An alternative hypothesis is that patients with CAV1/2 mutations represent a subset of ALS patients with a less aggressive phenotype. In this framework, CAV1/2 enhancer mutations reduce CAV1/2 expression, leading to dysfunctional neuronal signalling and accelerated neurodegeneration. However, the dysfunction associated with CAV1/2 is on average less severe than non-CAV-related ALS phenotypes, leading to the longer survival time found in our analyses. It is more likely that rare variants occurring within enhancer regions are deleterious, leading to reduced function of the enhancer and therefore reduced expression than to improve function and increase CAV1/2 expression. This prior expectation makes this interpretation more biologically plausible.

Whether or not CAV1/2 enhancer mutations increase or decrease CAV1/2 gene expression, both align with the “compensatory model” of CAV1/2 overexpression in ALS patients. If CAV1/2 are neuroprotective and are upregulated to compensate for ALS pathology, CAV1/2 enhancer mutations which increase expression simply boost this effect, leading to increased survival. If these mutations decrease expression and subsequently increase neurodegeneration, the “increased survival” we observe among patients with CAV1/2 enhancer mutations may be explained by CAV-mediated ALS being on average less severe than non-CAV ALS.

Individuals with CAV1/2 mutations represent a small but relevant proportion of ALS patients (0.7%). Our results add to an increasing body of evidence linking CAV1 and CAV2 genes to ALS, help to elucidate the role of their enhancer mutations and gene expression in ALS, and support the positioning of CAV1/2 genes as potential targets for the development of treatment. However, further research into the functional effect of CAV1/2 mutations is needed to clarify their role in the pathogenesis of ALS.

Data availability statement

Publicly available datasets were analyzed in this study. This data can be found here: GSE116622: https://www.ncbi.nlm.nih.gov/geo/query/acc.cgi?acc=GSE116622 GSE124439: https://www.ncbi.nlm.nih.gov/geo/query/acc.cgi?acc=GSE124439 GSE67196: https://www.ncbi.nlm.nih.gov/geo/query/acc.cgi?acc=GSE67196 Project MinE: https://www.projectmine.com/research/data-sharing/ AnswerALS: https://dataportal.answerals.org/data-search.

Ethics statement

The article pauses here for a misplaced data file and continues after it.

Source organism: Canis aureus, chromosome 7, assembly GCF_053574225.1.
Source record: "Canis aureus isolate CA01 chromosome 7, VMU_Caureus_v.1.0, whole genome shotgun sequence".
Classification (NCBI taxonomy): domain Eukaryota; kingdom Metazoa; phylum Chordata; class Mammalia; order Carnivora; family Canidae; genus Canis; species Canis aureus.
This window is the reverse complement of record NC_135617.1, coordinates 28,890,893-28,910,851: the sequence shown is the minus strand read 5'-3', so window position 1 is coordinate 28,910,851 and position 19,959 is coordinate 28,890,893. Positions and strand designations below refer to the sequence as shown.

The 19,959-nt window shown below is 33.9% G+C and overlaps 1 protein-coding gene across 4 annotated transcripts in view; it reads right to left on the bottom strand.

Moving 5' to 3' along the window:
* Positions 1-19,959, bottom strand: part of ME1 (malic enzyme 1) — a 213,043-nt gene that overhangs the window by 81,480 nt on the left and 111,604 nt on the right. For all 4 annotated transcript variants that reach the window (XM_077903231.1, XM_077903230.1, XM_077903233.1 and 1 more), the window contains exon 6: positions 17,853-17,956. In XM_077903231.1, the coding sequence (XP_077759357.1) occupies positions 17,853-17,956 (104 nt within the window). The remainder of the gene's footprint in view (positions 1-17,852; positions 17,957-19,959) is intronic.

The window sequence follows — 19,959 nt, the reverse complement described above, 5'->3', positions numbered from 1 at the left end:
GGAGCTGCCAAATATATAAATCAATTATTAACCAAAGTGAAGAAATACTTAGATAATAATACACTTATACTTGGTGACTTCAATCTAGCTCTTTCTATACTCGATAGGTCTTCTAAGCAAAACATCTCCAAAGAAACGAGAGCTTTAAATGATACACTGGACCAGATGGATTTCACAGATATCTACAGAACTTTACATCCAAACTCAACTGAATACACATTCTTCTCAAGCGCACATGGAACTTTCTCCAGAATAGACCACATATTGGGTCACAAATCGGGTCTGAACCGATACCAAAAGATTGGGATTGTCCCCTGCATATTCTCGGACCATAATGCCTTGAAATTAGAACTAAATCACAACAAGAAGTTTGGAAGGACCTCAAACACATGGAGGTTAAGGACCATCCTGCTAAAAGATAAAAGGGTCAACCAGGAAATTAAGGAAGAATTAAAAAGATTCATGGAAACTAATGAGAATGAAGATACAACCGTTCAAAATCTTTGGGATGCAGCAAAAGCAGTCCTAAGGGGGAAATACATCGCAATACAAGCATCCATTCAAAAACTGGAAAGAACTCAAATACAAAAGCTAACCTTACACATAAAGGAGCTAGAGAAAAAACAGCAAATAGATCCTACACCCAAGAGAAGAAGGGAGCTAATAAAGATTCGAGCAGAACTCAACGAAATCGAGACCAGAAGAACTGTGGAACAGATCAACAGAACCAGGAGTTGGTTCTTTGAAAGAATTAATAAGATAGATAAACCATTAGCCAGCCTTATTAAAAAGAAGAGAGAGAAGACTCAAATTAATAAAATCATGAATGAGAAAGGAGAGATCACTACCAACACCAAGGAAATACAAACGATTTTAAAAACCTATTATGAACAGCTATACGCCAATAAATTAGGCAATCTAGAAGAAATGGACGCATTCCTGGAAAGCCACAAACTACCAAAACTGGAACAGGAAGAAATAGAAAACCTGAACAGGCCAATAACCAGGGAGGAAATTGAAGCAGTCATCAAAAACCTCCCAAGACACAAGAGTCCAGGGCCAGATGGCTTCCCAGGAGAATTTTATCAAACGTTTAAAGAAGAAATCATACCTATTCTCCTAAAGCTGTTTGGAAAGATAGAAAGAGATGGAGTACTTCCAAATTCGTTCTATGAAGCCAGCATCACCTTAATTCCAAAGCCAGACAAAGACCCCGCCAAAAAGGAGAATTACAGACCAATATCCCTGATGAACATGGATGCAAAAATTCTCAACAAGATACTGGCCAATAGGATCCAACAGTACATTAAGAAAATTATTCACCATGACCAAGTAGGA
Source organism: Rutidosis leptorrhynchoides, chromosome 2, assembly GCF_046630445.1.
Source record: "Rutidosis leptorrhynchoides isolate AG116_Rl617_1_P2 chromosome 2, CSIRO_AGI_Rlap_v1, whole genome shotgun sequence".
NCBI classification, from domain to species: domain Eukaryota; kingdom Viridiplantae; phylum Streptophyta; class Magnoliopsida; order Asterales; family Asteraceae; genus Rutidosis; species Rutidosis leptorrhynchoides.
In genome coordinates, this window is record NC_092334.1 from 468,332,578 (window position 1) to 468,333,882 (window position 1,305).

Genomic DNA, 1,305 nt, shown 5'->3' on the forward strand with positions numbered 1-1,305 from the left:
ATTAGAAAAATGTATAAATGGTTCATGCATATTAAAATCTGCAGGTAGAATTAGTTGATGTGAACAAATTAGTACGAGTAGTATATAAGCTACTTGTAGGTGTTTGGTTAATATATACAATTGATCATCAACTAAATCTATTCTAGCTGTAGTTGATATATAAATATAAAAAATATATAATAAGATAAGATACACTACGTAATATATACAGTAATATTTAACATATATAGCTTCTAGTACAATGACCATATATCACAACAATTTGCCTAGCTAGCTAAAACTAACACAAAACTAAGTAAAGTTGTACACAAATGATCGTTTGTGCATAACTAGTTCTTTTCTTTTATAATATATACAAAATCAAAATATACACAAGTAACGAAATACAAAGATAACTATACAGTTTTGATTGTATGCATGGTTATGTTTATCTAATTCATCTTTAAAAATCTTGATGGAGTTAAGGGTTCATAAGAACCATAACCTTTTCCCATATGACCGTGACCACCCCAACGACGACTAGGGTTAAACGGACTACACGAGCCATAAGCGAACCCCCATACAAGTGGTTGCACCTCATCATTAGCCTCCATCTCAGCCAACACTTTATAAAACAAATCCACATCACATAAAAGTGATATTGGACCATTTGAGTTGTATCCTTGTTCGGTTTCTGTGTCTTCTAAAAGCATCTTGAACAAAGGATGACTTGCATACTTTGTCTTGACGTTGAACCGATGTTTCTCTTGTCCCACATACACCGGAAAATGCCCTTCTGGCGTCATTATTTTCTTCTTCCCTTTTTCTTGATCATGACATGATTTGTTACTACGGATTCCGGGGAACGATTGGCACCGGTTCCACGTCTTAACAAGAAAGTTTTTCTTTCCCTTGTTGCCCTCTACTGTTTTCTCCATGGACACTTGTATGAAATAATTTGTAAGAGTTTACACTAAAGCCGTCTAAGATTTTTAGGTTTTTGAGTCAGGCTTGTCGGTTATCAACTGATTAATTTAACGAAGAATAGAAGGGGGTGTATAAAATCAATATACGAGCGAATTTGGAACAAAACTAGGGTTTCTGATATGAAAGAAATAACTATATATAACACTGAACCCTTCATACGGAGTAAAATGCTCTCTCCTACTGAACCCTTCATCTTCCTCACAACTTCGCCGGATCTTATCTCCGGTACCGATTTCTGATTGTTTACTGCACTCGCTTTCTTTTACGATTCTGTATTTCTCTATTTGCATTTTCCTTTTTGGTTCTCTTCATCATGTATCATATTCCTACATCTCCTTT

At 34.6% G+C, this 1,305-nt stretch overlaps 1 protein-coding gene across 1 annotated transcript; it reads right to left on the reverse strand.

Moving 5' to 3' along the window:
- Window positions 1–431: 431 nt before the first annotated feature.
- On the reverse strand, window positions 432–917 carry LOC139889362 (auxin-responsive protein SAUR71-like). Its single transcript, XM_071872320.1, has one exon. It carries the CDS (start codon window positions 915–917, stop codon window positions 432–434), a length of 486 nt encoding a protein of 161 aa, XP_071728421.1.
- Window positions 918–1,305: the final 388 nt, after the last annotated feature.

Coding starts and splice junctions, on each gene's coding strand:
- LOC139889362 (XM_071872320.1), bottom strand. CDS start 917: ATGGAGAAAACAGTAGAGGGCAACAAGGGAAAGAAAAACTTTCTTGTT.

The studies involving human participants were reviewed and approved by the Institute of Psychiatry, Psychology & Neuroscience, King’s College London, and the MRC London Neurodegenerative Diseases Brain Bank, in addition to the following ethical committees: The Netherlands: University Medical Center Utrecht Medical Ethics Committee, Utrecht, Netherlands. UK MNDA Biobank: Trent University Medical Ethics Committee. UK (Sheffield): Yorkshire and the Humber - Sheffield Research Ethics Committee. Turkey: Ethics Committee on Research with Human Participants (INAREK) at Bogazici University, Istanbul, Turkey. Belgium: Ethical Committee of University Hospital Leuven. Ireland: Beaumont Hospital Research & Ethics Committee. Spain (Madrid): Comité de ética de la Investigación del Hospital Carlos III. Spain (Barcelona): Bellvitge University Hospital Ethics Committee, Barcelona, Spain. United States: Committee for the Protection of Human Subjects in Research of the University of Massachusetts Medical School, Worcester, USA. France (Paris): Medical Research Ethics Committee of “Assistance Publique-Hôpitaux de Paris”. France (Tours): The ethics committee of Tours Hospital, France. France (Limoges): Ethics committee of Limoges University Hospital, France. Sweden: Regional Ethical Review Board in Umeå. Israel (Tel-aviv): The Institutional Review Board of Tel Aviv Sourasky Medical Center, Israel. Israel (Jerusalem): Hadassah University Hospital IRB board. Portugal: The Local Research Ethics Committee at the Faculty of Medicine, University of Lisbon, Lisbon, Portugal. Italy: Ethical Committee of Città della Salute Hospital, Torino, Italy. Switzerland: Kantonale Ethikkomission des Kantons St. Gallen, Switzerland. Australia: Sydney South West Area Health Service Human Research Ethics Committee; HREC at the different sites: University of Sydney, Western Sydney Local Health District, Royal Brisbane and Women Hospital Metro North, South Metropolitan Health Service, Macquarie University, QIMR Berghofer Medical Research Institute, University of New South Wales and the University of Melbourne. The patients/participants provided their written informed consent to participate in this study.

Author contributions

BA, JC-K, AJ, and AI contributed to concept, design of the study, running the analyses, and drafted the manuscript. All authors contributed to the article and approved the submitted version.

Funding